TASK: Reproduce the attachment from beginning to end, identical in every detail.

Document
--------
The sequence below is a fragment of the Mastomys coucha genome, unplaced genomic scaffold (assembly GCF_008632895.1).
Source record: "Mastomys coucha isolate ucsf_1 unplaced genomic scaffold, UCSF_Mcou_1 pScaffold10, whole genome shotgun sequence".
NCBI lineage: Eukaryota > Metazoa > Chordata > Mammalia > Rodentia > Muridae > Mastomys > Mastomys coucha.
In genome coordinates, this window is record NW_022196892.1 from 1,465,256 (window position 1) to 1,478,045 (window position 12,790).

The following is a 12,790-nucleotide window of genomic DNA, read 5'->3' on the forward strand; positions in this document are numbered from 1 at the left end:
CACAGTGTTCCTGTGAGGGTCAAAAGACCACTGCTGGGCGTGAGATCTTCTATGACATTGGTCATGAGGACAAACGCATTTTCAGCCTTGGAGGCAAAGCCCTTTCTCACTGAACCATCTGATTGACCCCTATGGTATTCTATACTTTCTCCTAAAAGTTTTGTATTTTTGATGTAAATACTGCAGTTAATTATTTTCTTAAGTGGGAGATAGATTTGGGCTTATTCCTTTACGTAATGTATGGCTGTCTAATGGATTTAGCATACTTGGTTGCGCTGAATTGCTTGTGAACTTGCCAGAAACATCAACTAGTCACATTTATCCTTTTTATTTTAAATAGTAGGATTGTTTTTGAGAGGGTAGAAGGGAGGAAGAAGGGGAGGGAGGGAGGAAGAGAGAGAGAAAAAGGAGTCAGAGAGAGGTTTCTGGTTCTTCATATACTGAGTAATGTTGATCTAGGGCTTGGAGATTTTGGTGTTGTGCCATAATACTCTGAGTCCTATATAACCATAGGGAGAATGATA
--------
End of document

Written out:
The sequence below is a fragment of the Mastomys coucha genome, unplaced genomic scaffold (assembly GCF_008632895.1).
Source record: "Mastomys coucha isolate ucsf_1 unplaced genomic scaffold, UCSF_Mcou_1 pScaffold10, whole genome shotgun sequence".
NCBI lineage: Eukaryota > Metazoa > Chordata > Mammalia > Rodentia > Muridae > Mastomys > Mastomys coucha.
In genome coordinates, this window is record NW_022196892.1 from 1,465,256 (window position 1) to 1,478,045 (window position 12,790).

The following is a 12,790-nucleotide window of genomic DNA, read 5'->3' on the forward strand; positions in this document are numbered from 1 at the left end:
CACAGTGTTCCTGTGAGGGTCAAAAGACCACTGCTGGGCGTGAGATCTTCTATGACATTGGTCATGAGGACAAACGCATTTTCAGCCTTGGAGGCAAAGCCCTTTCTCACTGAACCATCTGATTGACCCCTATGGTATTCTATACTTTCTCCTAAAAGTTTTGTATTTTTGATGTAAATACTGCAGTTAATTATTTTCTTAAGTGGGAGATAGATTTGGGCTTATTCCTTTACGTAATGTATGGCTGTCTAATGGATTTAGCATACTTGGTTGCGCTGAATTGCTTGTGAACTTGCCAGAAACATCAACTAGTCACATTTATCCTTTTTATTTTAAATAGTAGGATTGTTTTTGAGAGGGTAGAAGGGAGGAAGAAGGGGAGGGAGGGAGGAAGAGAGAGAGAAAAAGGAGTCAGAGAGAGGTTTCTGGTTCTTCATATACTGAGTAATGTTGATCTAGGGCTTGGAGATTTTGGTGTTGTGCCATAATACTCTGAGTCCTATATAACCATAGGGAGAATGATA